Much of Europe has notoriously tiny roads. The age of their infrastructure means that cobblestones, tight alleyways, and unleveled sidewalks are commonplace. The same can be said for many other parts of the world. Things are even less user-friendly in rural and underfunded communities. Bumpy dirt paths, potholes the size of small planets, and worn away concrete make up a large percentage of the spaces people move through.
In the United States, ADA guidelines are thought to be strictly enforced. This should mean that all areas are wheelchair and compromised-mobility friendly, especially pedestrian spaces. However, those idealized guidelines are nowhere near fully implemented or maintained.
Yesterday, I went on a short walk through my neighborhood. Outside of dodging homeless camps on multiple sidewalks, the extent of the inaccessibility was so obvious that it sparked a NSFW exclamation of disappointment. How does anyone get around here without constantly jigsawing their way through a maze of people and things?! On my small sidewalk radius, alone, there were: discarded construction materials, people sleeping, piles of garbage, signs for businesses, traffic cones, chairs, shopping carts, missing concrete, tree roots, and miscellaneous awning poles. Of course, there were also unaware and phone-absorbed pedestrians. But, that’s a topic for another time.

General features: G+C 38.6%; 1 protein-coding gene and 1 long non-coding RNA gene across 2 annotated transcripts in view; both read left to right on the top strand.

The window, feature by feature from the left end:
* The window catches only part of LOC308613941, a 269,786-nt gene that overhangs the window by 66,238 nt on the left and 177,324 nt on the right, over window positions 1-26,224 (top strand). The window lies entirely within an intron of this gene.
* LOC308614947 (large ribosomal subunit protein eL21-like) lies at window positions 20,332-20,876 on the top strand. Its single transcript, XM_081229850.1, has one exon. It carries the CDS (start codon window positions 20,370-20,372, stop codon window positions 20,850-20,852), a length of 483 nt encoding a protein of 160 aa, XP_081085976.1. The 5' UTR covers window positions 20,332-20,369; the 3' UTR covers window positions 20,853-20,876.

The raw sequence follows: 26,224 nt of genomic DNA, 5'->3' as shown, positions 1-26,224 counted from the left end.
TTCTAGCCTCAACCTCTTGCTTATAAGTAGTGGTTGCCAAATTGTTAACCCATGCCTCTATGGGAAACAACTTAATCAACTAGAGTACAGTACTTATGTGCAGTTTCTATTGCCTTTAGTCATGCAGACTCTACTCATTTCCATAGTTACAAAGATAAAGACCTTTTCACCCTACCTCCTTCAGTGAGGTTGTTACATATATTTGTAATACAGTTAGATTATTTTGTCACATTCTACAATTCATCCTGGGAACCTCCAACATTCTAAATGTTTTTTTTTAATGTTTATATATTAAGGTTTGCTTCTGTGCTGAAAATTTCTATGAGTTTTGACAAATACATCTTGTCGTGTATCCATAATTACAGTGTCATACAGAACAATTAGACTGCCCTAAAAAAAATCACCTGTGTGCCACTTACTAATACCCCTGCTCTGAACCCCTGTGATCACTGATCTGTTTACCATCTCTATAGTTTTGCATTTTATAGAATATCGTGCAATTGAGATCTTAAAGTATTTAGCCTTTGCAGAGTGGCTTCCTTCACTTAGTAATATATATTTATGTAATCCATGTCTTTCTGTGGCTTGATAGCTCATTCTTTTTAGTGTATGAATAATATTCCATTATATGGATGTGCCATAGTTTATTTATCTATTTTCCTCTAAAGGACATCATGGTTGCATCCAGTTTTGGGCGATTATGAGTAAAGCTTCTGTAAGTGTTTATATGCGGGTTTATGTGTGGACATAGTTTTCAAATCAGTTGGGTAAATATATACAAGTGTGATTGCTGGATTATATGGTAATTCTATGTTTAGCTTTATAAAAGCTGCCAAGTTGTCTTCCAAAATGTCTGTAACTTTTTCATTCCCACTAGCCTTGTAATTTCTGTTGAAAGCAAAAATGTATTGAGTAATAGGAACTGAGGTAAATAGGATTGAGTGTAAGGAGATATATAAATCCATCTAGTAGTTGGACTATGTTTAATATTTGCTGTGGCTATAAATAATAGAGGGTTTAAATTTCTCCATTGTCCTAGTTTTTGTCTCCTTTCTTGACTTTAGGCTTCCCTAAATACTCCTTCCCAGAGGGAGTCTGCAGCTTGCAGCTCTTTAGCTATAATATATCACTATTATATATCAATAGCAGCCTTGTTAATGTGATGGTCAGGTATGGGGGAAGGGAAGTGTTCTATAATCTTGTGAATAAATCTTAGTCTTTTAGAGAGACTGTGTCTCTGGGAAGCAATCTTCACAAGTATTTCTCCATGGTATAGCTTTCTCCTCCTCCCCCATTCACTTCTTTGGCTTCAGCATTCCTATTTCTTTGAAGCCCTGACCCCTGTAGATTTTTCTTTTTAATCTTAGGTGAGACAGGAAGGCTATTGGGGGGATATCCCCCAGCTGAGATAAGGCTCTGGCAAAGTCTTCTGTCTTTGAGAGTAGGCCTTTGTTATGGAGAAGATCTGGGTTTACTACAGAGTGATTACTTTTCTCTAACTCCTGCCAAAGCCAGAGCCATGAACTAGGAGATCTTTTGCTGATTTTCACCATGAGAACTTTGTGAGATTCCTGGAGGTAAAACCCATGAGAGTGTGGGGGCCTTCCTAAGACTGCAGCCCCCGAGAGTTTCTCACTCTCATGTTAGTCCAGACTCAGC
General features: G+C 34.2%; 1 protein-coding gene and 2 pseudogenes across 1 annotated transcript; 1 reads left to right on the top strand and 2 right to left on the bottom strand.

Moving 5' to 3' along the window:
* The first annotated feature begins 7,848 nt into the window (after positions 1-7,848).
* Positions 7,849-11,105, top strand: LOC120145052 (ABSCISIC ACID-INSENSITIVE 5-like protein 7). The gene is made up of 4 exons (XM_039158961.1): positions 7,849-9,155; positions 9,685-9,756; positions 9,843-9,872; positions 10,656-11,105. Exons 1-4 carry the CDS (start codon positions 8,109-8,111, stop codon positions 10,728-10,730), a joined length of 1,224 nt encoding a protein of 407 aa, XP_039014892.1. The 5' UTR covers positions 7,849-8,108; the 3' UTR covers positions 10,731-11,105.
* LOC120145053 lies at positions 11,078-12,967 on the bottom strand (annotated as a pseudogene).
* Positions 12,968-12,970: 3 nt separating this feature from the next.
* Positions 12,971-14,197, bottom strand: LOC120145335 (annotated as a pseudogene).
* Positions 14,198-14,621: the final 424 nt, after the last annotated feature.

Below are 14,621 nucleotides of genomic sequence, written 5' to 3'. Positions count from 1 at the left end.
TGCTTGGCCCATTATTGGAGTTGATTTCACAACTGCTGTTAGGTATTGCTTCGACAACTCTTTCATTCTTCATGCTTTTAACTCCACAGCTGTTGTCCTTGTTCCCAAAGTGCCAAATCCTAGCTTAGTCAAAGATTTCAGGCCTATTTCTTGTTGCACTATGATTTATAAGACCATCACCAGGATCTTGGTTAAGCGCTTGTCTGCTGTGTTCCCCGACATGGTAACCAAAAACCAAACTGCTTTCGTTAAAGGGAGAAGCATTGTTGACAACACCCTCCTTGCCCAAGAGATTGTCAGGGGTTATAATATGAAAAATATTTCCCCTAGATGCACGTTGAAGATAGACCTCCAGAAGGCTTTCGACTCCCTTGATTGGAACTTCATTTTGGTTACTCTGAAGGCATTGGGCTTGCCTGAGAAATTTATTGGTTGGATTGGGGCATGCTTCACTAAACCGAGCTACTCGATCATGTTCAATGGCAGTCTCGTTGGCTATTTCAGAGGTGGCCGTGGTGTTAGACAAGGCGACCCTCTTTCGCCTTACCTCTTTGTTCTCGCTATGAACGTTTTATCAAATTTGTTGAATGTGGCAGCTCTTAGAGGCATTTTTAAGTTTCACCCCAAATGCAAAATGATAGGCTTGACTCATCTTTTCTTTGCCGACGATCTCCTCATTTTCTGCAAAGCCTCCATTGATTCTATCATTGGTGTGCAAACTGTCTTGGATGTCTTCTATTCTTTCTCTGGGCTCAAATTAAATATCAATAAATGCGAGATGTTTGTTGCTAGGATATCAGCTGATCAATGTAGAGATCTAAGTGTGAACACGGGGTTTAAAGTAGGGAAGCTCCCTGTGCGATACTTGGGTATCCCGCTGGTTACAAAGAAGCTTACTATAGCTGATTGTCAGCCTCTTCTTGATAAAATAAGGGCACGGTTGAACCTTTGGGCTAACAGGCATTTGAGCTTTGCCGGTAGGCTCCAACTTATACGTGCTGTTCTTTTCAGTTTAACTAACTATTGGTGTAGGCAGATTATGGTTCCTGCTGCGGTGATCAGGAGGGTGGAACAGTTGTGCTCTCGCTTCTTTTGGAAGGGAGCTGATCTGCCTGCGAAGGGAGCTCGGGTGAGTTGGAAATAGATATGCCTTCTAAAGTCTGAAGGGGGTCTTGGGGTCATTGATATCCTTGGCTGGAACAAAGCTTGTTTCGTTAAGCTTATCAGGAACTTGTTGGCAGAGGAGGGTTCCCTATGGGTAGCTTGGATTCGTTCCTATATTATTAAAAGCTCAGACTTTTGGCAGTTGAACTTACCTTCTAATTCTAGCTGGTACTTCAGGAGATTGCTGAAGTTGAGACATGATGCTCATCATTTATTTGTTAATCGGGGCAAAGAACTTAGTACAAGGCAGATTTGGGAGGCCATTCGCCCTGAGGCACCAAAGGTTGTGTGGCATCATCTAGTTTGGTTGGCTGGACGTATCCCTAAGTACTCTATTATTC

I’m in a major city. They have the laws, resources, responsibility, and social pressure to keep this place walker friendly. Having obstacles at every step, limits an area’s appeal and functionality. Citizens and companies seek to setup in locations that provide easy access and safety. People are looking to move where their homes give them a full community experience. That includes walkability.
When I say walkability, I’m addressing all forms and types of movement. As the population ages, they shuffle and more easily loose their balance. Medical conditions and differences in senses mean that people rely on solid, level surfaces. There should be enough space on a sidewalk for a wheelchair, walker, animal companion, or sight stick to safely get it’s owner to their destination.
Everyone should be able to move about their communities safely and with confidence. Making adjustments as you go about your daily routine isn’t the same as being trapped in your home or stuck on the side of the road because there is no way for you to move across unnecessary hurdles. Cities desperately need to step up their accessibility game if they want to attract and keep a diverse population.